Ivanna Sakhno
Ukrainian and American actress, known for her roles in biopic 'Ivan the Powerful' (2013), Hollywood blockbuster 'Pacific Rim: Uprising' (2018), Hollywood action comedy 'The Spy Who Dumped Me' (2018), and thriller 'Let It Snow' (2020). Lives and works in Los Angeles, USA, since 2013.
I believe that if you are a public figure, you can't stay away from politics. If celebrities are not involved in politics, for me, they are not involved with the world. In our situation to be silent not only means to not express your views, but it means to be against Ukraine.

I want to see Ukraine thriving, I want to see how it moves in the right direction. I want to see gender equality in our society, a bright future for the next generations. As an actress and as an artist, I have the opportunity to be heard. And I would like to realise this opportunity through art and through my civil position.

I have a goal to give access to information about what is really going on in the country to the whole world. Together with my team we are currently working hard on this. And, of course, I aim to introduce Ukrainian culture to the world.
Film industry workers don't have a regular schedule as most people do. You never know what tomorrow brings. And I have been living this way since I was a child: my mom is a film director, and my father is a cameraman.

Of course, our childhood environment influences our choice of occupation in the future. Even though my parents worked in the film industry, they never expressed their thoughts about who I should become and what I should do. From an early age, they encouraged me to learn different activities and hobbies: skating, gymnastics, ballet.

When I was five, I enrolled at Kyiv Children's Academy of Arts, where I studied art, sculpture, and art history. My family did everything to show me the diversity of this world, hoping that I would choose something other than the film industry. However, it happened to be my vocation.

My goal as an actress is not to stick to one genre, but to play powerful characters. One of those that I already played is the role of Nadezhda in the comedy action movie 'The Spy Who Dumped Me'. It seemed very interesting in terms of plasticity and perception. It fascinated me that I had freedom when I was playing this character. However, in general, I don't have favourite roles.
Each role is a whole story of coexistence and struggle with your character
In my point of view, it is important what you do, as a patriot, for your country, and its future. It doesn't matter where you live, but it matters which country's interests you support.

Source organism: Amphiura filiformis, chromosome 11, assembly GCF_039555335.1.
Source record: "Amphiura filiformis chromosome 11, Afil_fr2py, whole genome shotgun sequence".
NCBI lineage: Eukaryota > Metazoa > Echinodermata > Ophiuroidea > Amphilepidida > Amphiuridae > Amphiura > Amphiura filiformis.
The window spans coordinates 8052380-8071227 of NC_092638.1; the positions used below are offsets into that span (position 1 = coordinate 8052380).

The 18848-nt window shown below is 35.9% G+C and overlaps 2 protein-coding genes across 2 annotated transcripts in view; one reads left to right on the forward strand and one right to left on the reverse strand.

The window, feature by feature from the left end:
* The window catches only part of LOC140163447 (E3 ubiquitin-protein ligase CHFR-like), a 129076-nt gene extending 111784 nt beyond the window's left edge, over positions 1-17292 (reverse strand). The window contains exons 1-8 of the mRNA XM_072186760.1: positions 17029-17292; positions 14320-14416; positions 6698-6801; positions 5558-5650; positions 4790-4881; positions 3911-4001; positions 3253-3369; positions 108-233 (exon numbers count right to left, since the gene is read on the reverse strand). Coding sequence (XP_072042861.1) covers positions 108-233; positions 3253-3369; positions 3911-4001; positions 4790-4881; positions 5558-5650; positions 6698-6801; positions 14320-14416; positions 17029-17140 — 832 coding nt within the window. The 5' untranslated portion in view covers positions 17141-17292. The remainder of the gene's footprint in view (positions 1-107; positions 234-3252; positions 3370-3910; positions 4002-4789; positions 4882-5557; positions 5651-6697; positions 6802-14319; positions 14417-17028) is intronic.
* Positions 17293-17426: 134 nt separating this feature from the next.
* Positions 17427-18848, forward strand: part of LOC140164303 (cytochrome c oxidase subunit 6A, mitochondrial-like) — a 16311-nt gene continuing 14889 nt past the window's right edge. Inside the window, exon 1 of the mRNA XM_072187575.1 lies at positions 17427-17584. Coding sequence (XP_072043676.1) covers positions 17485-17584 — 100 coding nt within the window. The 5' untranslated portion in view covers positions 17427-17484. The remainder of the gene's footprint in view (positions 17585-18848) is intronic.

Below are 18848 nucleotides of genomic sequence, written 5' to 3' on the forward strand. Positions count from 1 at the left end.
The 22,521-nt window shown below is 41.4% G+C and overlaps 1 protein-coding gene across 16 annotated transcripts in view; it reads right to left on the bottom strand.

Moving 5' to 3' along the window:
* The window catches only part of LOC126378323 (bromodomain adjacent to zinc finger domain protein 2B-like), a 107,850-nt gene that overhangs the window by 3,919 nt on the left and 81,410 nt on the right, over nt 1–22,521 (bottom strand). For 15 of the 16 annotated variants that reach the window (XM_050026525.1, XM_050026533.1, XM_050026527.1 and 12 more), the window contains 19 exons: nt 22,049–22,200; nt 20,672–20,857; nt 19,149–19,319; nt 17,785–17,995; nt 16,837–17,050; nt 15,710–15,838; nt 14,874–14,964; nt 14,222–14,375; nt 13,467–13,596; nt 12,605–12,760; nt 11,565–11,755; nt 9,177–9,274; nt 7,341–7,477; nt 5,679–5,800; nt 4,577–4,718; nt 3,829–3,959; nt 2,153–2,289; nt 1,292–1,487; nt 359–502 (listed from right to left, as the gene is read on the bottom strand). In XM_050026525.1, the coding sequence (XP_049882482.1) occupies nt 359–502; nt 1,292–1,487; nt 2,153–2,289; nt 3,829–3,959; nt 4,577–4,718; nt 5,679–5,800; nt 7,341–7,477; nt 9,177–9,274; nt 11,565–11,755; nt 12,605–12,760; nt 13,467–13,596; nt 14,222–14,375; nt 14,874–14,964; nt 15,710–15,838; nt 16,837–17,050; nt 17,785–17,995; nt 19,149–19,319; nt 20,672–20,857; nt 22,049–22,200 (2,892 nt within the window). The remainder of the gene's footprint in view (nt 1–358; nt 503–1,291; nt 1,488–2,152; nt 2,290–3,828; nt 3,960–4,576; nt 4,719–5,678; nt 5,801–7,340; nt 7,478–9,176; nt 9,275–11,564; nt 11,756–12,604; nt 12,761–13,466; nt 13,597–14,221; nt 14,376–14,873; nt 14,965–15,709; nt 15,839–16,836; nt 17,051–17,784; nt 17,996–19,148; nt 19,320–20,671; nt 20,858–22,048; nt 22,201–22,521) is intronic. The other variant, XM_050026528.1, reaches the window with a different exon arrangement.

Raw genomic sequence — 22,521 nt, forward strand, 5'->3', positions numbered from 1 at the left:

For me, and for many others, Maidan (the Revolution of Dignity, a mass protest movement in 2013-2014 against corruption and in support of the European direction in Ukraine's foreign policy) had a pivotal role in the history of Ukraine. The Orange Revolution (protests against ballot-rigging in the 2004 presidential election) happened when I was a child, but The Revolution of Dignity happened when I was sixteen.

At this age, you start to form your civil position and you begin to understand the value of freedom and the history of your nation. The events of that time greatly influenced my views and values, which I began to advocate. Now I do that every day.
Everyone has a chance to express their views and to advocate their position. My parents taught me that, and I am eternally grateful for that
Also, I consider the film 'The White Bird Marked with Black' directed by Yuri Ilyenko, to be a special achievement of our film industry. It can rightfully be added to the spiritual heritage of Ukraine. One of the leading roles in this movie is played by my favourite actor Ivan Mykolaichuk.

One of the first things I share with my foreign friends is Ukrainian folk music. It is really cool how our modern musicians use folk music in their songs
We have a spiritual treasure that we are hiding from ourselves and from the world
That film touched me deeply ever since I was a child, and it gave me confidence that we are a strong nation of happy people. And I am sure of that even today. It would be a true gift for me if every Ukrainian child could find such a symbol which will become a talisman for him and inspire to achieve his goals.

Our job is to give children an opportunity to make this choice—by creating great Ukrainian films, supporting our scientists and athletes, because this is how the nation builds the image of a thriving country.